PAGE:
Those with violent charges, or charges of more than three pounds, will have to finish out their sentences before being eligible for expungement. Charges for sale to a minor and driving while under the influence will not be eligible for expungement.
Opponents argue that it’s not actual legalization if some folks are still serving time. Thampy, who serves as the group moderator for the Missouri Marijuana Legalization Movement that boasts almost 64,000 members on Facebook, said the expungement policy is “problematic.”
“That’s really problematic to us, because we have the presumptively legalized, commercial possession and sale … whereas there are folks here in Missouri who are serving a sentence of incarceration, who legally should be let out,” Thampy said.
Additionally, Thampy noted that an automatic expungement process does not currently exist in Missouri and the logistics of coordinating such an undertaking with circuit courts would be difficult and costly.
Jackson County Prosecutor Jean Peters Baker said she likes the idea of automatic expungement, but sees it is difficult to execute because some marijuana charges are categorized as just “drug possession.”
“It’s going to be interesting to see how the system copes with that,” Baker said.
Baker has found that prosecuting and policing on marijuana possession charges is no longer effective, nor worthwhile. The last time her office tried to prosecute a possession case, it couldn’t even get a jury to sit.
“You have to look at what you’re doing, and look at (the) outcomes and see, ‘What else should I be asking these prosecutors to do with their time?’ ” Baker asked. “Because man, in the sixth most violent city in America, it shouldn’t be this.”
Data collected by Baker’s office show drug cases far surpassed any other types during the 2017-2020 period.
Legal Missouri calls for allocating part of the tax revenue generated by recreational marijuana sales to pay for the development and implementation of an automatic expungement process.
Payne pointed out that because it would be in the constitution, the courts would be ordered to figure out an expungement process.
Most states only allow expungement for misdemeanors and simple possession, which makes the Legal Missouri expungement policy unusually broad, according to Payne.
Typically, those seeking expungements have to apply, hire an attorney and go through a lengthy legal process for expungement.
“We’re going further than almost I think anyone has gone before,” Payne said.
As with other elements of the initiative, Payne said if lawmakers want to grant clemency to those other offenses, they have the ability and the right to do so.
“There’s a provision in all of our expungement language that says none of the expungements in here should be taken to mean that people don’t have rights to other expungements that are available to them at law,” Payne said.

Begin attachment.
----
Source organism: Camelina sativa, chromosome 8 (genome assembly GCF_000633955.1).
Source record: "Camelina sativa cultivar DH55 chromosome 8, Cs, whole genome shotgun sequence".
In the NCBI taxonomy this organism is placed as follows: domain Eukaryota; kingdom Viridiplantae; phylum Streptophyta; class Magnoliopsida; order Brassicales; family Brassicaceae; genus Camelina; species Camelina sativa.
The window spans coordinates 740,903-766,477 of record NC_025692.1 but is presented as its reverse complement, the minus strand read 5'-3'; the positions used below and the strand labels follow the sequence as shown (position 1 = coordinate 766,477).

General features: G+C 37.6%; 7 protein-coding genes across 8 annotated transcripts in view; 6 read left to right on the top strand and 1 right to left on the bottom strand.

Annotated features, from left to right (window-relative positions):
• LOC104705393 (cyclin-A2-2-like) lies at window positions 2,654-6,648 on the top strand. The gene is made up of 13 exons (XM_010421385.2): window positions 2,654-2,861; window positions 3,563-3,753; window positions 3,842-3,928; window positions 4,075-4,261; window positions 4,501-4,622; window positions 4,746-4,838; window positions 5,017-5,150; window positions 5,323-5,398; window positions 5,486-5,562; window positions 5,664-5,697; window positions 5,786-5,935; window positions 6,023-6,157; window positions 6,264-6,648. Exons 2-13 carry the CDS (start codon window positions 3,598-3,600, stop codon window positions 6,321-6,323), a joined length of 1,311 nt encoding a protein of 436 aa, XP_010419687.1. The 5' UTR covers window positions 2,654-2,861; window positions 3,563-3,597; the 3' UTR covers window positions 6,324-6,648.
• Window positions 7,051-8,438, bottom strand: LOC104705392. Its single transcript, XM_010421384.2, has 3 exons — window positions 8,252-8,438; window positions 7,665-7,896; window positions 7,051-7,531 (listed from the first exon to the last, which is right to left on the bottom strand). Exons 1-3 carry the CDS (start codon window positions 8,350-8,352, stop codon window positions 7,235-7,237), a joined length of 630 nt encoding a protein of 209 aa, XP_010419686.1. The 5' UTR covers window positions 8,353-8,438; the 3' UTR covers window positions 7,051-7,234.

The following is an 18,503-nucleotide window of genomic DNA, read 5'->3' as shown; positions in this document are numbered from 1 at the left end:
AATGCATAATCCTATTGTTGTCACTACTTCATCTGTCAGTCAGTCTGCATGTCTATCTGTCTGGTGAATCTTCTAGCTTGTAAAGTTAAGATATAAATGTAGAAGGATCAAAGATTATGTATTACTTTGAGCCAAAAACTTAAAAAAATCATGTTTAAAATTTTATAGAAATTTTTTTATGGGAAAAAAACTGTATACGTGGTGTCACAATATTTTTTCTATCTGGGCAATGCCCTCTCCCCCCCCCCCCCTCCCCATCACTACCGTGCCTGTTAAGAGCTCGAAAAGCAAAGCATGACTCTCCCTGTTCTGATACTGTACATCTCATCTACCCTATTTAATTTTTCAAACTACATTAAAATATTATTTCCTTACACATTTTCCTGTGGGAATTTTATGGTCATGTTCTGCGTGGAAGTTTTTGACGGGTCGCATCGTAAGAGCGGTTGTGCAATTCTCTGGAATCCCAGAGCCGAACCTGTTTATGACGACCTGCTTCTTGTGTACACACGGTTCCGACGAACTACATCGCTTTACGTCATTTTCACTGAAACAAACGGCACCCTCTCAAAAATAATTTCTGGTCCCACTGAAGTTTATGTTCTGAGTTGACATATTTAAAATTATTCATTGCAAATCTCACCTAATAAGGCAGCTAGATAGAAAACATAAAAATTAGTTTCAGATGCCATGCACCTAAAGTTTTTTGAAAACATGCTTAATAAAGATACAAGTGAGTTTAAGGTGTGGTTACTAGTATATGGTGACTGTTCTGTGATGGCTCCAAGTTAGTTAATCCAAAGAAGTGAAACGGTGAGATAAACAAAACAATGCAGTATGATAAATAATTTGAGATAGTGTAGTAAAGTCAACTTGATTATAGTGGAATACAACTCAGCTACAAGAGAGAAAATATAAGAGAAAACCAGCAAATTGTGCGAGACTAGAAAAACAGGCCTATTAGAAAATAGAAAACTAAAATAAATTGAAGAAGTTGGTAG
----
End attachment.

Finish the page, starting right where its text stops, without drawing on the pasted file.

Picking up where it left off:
Justice Gatson, the founder of the Reale Justice Network, worked with Legal Missouri to promote the ballot initiative and collect signatures. The expungement element of the proposal is what got her excited about the measure.
“Automatic expungement to the degree that the burden of that is not on the person,” Gatson said. “The funds would come from the sale of marijuana to pay for this expungement.”
Gatson noted that a record with drug charges could impact a person’s ability to apply for housing, get a job, and even vote.
“The fact that people are incarcerated now while other people are making money is just hypocritical, on the face,” Gatson said. “Being able to release folks out of prison, or jail for use or sales was really important, and to have that record expunged.”
Gatson said marijuana issues have been important to her organization because people of color are, and historically have been, disproportionately criminalized for marijuana.
“I was really, really happy to see more of a criminal justice-led initiative with the adult-use initiative,” Gatson said.
According to research from Bank of America Securities, the legal marijuana market in the U.S. was $25 billion in 2021. (New Frontier estimated the combined legal and illicit market was $97 billion last year.) The industry is only projected to swell as more states continue to legalize it.
While some have grown wealthy through the cannabis industry, those who have felt the harshest stings of its prohibition are asking for their piece of the pie.
Social equity programs have become an important element of legalization policies. The goal of these programs is to ensure that the communities who have been most affected by marijuana prohibition can have a stake in the legal market.
Nico Pento, a cannabis policy expert with Bianchi & Brandt, said he has yet to see a state find the “secret sauce” with an equity program.